The U.S. Treasury, which gave Central Pacific Bank $135 million in exchange for preferred shares in January 2009, has agreed to convert those shares into common stock.
The exchange meets a condition set by parent company Central Pacific’s two lead investors in the bank’s $325 million capital-raising plan.
"We are pleased to have accomplished a key component of our company’s capital-raising initiative," said John Dean, executive chairman of Central Pacific. "We believe that moving forward with new capital is in the best interest of all of our shareholders, employees and customers."
Central Pacific is the state’s fourth-largest bank with $4.2 billion in assets and 35 branches statewide.
The lead investors—the Carlyle Group and Anchorage Capital Group—have agreed to invest $98.6 million each, for a total of $197.2 million, in parent company Central Pacific Financial Corp. in exchange for common stock.
The deal with the two investors is dependent on the bank raising the remaining $127.8 million of its $325 million target as well as regulatory approvals.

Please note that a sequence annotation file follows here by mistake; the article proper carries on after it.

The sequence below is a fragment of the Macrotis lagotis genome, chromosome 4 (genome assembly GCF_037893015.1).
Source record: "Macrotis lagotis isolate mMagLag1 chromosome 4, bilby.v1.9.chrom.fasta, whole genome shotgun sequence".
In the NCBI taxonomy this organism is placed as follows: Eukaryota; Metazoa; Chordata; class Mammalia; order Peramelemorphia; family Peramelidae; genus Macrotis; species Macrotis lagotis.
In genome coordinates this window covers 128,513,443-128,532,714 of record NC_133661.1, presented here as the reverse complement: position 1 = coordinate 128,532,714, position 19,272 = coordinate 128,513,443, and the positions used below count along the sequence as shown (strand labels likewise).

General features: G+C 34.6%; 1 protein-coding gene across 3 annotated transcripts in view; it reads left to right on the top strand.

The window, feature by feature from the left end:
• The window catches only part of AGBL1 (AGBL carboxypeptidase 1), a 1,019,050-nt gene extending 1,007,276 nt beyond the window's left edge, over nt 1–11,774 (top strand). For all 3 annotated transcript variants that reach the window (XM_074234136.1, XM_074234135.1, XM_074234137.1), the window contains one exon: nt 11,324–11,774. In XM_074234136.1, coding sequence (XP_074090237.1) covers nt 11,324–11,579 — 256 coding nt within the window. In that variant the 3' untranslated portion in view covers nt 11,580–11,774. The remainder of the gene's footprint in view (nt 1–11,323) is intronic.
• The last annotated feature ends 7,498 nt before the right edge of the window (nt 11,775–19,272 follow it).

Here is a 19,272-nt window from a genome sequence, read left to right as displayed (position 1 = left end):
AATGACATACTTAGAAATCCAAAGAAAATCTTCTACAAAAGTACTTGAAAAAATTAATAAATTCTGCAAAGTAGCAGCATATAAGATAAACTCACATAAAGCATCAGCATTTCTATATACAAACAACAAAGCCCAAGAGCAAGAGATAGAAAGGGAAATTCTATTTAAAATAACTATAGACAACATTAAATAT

Central Pacific, which lost nearly $250 million in the first nine months of this year, has been struggling for years due to troubled loans it made to California homebuilders in the mid-2000s.
Carlyle and Anchorage said their investment was contingent on Central Pacific converting the U.S. Treasury’s preferred shares to common shares. The preferred shares were sold to the Treasury as part of the federal government’s Troubled Assets Relief Program, or TARP.
The change from preferred shares to common shares means Central Pacific will no longer guarantee the Treasury a payout of $135 million plus dividends for its cash infusion in 2009. Instead, the Treasury will own more than 100 million shares of common stock. At yesterday’s closing price of $1.40 per share, the Treasury holdings would be worth more than $140 million.
The deal allows the Treasury, Carlyle and Anchorage to buy Central Pacific common shares at 50 cents per share.
Central Pacific said in November that it plans to conduct a 1-for-20 reverse stock split at the time the capital raising plan closes. All shareholders will be offered a rights plan to allow them to purchase a pro-rata number of common shares at 50 cents a share.
"While current shareholders’ percentage ownership of Central Pacific gets diluted, these agreements allow CPF to complete its recapitalization plan and return to solid financial footing," Central Pacific spokesman Wayne Kirihara said.